Larry Page came onstage to talk about how Technology companies need to focus less on fighting each other and more on inovating. He was speaking strange, and it looks like it’s due to a vocal cord paralysis that has been affecting him for a while. But he took the stage and answered questions from the audience.

After the keynote came the sessions, lunch, more sessions, and then the after hours party, which had Billy Idol performing.

I have enjoyed the conference so far, but I was expecting more Android related news, new hardware or at least an update to the OS. We’ll see what happens the rest of the days.


Google I/O 2013: Day zero


It was the day before the conference. There wasn’t much to do except register, get your NFC enabled badge and maybe do some early shopping at the Google store. Registration opened at 2 pm sharp, and even though there was a big line the process went smoothly. You just had to scan your registration QR code and pickup your badge and t-shirt. (On a side note, the difference between the L and XL size is quite large, pardon the pun. I felt like goldilocks trying different beds, except there wasn’t something in between those two sizes, but I digress). After registration you had a chance to buy some goodies at the store, which has all kinds of things from plushies to a $170 seatbelt bag (yeah, it’s made out of seatbelts). And there was a registration booth for the game Ingress, which is a location-based AR-type of game that’s currently only available for Android.

That doesn’t mean that the rest of the day was boring. There was a Glass Photowalk event that was quite popular, maybe because one of the prizes was a Google Glass. The only problem is that in order to qualify for the prize, you had to be a U.S. resident. They couldn’t tell me if this was their restriction or Google’s, but I’ve seen so many foreign people with glasses that I think it was theirs. There were also two parties that I knew off, the I/O Kickoff party at the Hattery, and the Facebook I/O Kickoff party at Jillian’s. I went to the latter one, and got a yellow t-shirt, food and a couple of beers. I didn’t see much interaction between Facebook people and attendees, but I wasn’t paying too much attention. The food was good, though, and it was an open bar.

Today should prove to be more exciting. I hope.


I am still here…

Wow. It’s been over 2 years since my last post. How did I let that happen? Well, for once, I’ve been thinking about moving the blog from Pebble to WordPress (I like pebble, but there is more support and tools on wordpress), but I haven’t had the time (or the inclination) to actually do it. I did upgrade the server recently thanks to Linode upgrading every plan from 512 MB of RAM to 1024 MB, and I took the chance to update a very old server (Ubuntu 10.04 LTS) to a newer 12.04 LTS.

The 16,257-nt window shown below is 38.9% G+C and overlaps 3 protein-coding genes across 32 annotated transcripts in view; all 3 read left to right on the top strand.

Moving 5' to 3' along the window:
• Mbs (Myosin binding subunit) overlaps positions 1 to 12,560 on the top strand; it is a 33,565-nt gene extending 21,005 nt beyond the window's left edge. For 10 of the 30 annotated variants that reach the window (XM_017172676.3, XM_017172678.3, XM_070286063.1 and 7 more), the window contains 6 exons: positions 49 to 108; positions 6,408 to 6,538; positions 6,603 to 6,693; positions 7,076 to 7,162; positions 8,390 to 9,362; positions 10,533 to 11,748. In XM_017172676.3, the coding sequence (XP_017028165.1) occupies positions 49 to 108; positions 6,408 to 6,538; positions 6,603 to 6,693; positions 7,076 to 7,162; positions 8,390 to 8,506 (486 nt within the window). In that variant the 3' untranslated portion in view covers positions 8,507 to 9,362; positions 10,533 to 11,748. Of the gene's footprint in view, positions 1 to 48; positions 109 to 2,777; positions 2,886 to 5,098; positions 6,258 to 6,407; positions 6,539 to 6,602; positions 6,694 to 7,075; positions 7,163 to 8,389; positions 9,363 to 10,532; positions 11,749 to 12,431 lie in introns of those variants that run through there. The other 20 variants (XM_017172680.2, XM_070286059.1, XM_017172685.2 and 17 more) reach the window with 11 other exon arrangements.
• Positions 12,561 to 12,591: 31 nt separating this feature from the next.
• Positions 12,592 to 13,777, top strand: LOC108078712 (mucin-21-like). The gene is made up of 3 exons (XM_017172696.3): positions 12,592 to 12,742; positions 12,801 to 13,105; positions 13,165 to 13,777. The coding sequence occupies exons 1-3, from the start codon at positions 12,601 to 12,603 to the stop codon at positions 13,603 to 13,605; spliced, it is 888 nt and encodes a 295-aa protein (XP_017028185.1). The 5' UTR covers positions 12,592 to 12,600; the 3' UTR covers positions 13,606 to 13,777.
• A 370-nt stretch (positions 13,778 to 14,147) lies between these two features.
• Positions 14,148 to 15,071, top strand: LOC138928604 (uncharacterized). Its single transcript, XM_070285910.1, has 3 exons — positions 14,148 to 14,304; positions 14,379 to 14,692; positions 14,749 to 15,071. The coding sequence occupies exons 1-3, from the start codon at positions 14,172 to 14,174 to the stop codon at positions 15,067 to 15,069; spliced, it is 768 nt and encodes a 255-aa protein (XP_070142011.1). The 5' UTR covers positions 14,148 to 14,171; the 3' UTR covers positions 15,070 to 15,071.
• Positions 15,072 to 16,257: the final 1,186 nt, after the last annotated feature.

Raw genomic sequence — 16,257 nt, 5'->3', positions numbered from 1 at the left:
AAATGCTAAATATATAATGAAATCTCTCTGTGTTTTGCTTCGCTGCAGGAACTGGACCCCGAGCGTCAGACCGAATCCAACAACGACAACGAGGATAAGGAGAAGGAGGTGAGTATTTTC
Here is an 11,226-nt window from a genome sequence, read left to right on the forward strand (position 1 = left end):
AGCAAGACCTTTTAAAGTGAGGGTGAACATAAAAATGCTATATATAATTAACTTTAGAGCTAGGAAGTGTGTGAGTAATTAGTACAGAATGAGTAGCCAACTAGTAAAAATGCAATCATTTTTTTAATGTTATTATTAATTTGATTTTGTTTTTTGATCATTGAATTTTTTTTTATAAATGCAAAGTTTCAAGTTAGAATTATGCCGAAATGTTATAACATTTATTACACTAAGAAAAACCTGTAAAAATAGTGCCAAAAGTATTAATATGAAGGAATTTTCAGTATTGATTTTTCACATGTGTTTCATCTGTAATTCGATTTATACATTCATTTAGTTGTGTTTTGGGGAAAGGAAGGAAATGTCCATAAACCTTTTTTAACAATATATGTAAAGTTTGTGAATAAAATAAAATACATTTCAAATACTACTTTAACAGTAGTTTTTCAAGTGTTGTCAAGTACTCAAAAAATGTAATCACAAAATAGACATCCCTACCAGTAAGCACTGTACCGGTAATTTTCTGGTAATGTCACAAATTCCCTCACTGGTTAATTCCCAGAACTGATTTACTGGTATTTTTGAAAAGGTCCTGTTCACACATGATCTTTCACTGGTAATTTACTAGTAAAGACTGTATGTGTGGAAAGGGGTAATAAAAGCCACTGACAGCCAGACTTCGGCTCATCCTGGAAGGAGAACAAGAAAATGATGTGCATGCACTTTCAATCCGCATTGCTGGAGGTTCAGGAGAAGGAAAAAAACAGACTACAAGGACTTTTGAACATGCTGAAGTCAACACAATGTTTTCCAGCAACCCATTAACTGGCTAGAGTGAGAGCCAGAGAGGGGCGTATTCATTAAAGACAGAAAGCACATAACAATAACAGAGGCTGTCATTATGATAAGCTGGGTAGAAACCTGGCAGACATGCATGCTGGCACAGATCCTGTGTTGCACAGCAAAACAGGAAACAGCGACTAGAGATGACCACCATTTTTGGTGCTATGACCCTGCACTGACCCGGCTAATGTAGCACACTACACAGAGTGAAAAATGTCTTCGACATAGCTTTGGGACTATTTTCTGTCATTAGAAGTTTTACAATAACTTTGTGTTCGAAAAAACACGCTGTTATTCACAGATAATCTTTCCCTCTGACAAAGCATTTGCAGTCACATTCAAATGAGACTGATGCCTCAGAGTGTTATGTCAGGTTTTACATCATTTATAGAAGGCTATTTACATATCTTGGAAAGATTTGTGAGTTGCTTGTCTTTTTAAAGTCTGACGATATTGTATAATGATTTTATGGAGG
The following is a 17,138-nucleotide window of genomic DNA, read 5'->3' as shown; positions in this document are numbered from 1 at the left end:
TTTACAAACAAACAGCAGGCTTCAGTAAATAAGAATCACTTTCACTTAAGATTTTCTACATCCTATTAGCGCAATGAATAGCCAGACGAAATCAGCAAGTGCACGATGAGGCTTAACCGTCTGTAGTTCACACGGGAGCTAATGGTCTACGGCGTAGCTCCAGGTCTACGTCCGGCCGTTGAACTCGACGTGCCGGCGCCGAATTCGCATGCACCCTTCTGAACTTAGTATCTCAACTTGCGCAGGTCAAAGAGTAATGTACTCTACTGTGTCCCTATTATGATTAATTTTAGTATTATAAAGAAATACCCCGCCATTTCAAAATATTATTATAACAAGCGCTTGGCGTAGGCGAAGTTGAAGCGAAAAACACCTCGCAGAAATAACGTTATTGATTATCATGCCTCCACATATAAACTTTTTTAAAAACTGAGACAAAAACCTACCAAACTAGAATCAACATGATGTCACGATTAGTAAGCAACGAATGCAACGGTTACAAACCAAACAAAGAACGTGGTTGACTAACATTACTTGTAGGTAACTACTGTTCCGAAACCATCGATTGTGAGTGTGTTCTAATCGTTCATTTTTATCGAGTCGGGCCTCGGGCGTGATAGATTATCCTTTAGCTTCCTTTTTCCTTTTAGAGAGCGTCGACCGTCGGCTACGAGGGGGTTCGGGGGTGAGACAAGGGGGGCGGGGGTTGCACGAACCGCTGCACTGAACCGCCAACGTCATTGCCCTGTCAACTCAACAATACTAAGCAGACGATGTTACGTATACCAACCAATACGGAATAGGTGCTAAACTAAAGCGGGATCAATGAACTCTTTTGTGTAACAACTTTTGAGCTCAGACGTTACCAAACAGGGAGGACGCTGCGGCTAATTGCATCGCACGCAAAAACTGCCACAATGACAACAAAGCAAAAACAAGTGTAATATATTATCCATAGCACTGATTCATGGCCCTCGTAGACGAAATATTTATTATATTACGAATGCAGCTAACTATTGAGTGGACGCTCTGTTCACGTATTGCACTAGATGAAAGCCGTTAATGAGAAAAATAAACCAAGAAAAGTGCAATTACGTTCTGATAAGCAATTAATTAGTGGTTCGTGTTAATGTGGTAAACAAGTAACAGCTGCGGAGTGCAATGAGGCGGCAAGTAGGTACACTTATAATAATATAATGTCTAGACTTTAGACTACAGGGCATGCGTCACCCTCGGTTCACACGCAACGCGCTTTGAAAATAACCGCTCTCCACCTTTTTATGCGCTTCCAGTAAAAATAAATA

That went well, but I still didn’t think that I had anything woth mentioning. I’ve been busy with work (which is good), but I never thought that I had something worth sharing. That is probably a mistake. Even simple stuff I do, if I have to research just a little on how to do it, should be easy to put into a post for everyone else to skip one step in their research. That’s the beauty of having a blog, I guess. It doesn’t always have to be something profound, or something big. You can put the small stuff too.

And now that I’ve said that, I actually have something big to share, or at least I think it’s big. I was one of the lucky few to get a ticket for Google I/O 2013, and my trip starts tomorrow. I really hope I can journal everything that happens at the conference and share it here. Hopefully since I’ve already said that I will write about it, I pressure myself into writing.


Apple joins OpenJDK effort

Three weeks ago Apple shocked the Java community by releasing a Java update on which the main "feature" was that they were deprecating Java on OS X. What this means is that Apple will no longer continue to develop its own Java Virtual Machine for its operating system. This caused many people to react against Apple, and think that Java development on Macs was dead, and even said that they would stop using a Mac. Interestingly enough, I didn’t see actual cases of people dropping their MacBooks to the floor, stomping on them and then buying another laptop. And now they won’t have to.